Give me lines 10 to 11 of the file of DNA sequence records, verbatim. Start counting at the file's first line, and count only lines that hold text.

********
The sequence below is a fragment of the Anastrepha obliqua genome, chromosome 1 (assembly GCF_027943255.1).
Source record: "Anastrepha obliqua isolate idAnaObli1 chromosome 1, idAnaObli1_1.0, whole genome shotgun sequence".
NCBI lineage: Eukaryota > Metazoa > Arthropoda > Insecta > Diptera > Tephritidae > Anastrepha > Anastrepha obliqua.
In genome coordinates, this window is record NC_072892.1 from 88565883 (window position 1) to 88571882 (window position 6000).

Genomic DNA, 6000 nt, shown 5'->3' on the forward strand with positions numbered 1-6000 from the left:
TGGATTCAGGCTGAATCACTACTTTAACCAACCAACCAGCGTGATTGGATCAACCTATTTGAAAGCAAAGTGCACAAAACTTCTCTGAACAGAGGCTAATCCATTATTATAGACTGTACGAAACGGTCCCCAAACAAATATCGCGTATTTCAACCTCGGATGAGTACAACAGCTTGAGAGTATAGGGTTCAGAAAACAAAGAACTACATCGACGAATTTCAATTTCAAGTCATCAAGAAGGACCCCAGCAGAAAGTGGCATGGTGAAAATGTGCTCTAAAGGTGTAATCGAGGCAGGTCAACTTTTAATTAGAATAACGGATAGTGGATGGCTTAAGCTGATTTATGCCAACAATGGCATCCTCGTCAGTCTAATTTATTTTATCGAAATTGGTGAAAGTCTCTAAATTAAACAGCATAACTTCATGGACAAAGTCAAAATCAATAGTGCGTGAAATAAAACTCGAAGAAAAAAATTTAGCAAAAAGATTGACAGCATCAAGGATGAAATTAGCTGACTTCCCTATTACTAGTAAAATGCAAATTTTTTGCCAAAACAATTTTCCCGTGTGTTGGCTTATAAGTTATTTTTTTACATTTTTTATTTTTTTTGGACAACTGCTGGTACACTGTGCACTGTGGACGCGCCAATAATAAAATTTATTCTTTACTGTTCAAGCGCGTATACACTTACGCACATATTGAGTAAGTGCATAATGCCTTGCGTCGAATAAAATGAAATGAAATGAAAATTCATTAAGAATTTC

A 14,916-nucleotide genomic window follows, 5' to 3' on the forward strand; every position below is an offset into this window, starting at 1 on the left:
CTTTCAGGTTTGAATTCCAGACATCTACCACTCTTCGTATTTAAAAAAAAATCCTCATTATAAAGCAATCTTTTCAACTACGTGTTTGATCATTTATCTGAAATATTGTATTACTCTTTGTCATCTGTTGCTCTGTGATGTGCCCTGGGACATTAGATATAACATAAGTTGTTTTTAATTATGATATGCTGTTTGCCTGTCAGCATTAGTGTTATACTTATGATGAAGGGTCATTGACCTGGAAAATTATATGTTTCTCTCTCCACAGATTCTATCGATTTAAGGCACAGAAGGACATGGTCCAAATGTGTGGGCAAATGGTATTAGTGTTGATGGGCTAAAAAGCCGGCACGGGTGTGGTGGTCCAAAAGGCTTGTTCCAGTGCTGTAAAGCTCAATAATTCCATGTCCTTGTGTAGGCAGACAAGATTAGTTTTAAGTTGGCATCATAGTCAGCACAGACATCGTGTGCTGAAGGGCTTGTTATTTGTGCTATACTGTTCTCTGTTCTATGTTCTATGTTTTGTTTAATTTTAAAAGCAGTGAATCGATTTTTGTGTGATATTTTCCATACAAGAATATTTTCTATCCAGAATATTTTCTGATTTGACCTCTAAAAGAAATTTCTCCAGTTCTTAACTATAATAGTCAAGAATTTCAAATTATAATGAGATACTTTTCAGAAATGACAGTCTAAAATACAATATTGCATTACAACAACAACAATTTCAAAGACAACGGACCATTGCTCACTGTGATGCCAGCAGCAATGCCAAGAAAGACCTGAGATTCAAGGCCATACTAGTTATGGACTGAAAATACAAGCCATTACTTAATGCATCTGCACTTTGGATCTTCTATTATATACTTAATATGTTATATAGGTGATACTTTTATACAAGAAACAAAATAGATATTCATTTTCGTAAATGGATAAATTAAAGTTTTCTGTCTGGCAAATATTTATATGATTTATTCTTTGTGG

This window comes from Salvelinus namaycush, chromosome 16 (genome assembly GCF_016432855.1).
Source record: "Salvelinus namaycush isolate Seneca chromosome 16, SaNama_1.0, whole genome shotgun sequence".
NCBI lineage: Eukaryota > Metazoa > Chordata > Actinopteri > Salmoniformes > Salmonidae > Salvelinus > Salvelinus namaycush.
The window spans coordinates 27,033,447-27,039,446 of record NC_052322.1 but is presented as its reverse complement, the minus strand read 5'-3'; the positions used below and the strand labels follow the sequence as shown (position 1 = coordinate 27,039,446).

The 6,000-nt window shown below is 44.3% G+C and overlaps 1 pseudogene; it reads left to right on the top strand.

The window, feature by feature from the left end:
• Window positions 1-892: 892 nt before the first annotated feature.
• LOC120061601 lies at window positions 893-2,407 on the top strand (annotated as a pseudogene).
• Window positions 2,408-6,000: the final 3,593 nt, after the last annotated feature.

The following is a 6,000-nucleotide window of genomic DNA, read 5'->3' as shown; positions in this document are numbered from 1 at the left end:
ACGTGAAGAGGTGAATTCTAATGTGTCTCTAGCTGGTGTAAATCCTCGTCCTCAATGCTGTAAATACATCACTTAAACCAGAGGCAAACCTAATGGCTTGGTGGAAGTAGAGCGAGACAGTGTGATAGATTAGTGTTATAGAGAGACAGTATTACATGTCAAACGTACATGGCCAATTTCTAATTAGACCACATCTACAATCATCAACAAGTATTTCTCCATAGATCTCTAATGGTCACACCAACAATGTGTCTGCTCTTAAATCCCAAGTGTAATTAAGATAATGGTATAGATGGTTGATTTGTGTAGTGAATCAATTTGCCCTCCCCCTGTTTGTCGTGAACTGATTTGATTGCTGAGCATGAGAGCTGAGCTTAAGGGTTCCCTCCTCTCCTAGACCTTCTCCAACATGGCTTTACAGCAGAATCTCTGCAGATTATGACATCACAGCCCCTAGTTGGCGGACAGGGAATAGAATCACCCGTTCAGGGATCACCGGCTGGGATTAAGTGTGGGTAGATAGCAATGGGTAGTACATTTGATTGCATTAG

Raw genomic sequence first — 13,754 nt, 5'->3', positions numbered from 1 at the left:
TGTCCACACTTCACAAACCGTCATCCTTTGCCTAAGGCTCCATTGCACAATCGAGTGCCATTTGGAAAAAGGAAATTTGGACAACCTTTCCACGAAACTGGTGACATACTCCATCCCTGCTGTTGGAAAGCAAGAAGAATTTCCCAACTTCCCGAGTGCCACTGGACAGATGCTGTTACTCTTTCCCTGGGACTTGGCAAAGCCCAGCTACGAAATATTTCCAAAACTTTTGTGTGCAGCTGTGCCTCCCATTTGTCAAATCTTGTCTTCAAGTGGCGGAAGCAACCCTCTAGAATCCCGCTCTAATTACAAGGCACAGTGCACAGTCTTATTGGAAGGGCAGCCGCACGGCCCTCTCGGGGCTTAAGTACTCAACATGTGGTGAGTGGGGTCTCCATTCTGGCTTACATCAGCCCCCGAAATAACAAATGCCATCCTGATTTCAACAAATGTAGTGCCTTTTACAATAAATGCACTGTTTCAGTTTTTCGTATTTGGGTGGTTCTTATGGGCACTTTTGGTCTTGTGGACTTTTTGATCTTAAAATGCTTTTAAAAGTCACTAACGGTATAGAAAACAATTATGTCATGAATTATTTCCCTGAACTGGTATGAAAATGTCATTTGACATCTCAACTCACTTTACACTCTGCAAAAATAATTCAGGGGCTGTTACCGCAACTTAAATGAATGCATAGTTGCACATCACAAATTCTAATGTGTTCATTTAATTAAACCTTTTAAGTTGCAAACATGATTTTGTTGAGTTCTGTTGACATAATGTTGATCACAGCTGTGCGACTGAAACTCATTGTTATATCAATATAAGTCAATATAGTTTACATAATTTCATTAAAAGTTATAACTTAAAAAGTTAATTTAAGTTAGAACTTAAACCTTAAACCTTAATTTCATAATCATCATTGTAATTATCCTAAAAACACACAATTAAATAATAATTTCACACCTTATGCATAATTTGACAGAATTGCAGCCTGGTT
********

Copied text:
Source record: "Salvelinus namaycush isolate Seneca chromosome 16, SaNama_1.0, whole genome shotgun sequence".
NCBI lineage: Eukaryota > Metazoa > Chordata > Actinopteri > Salmoniformes > Salmonidae > Salvelinus > Salvelinus namaycush.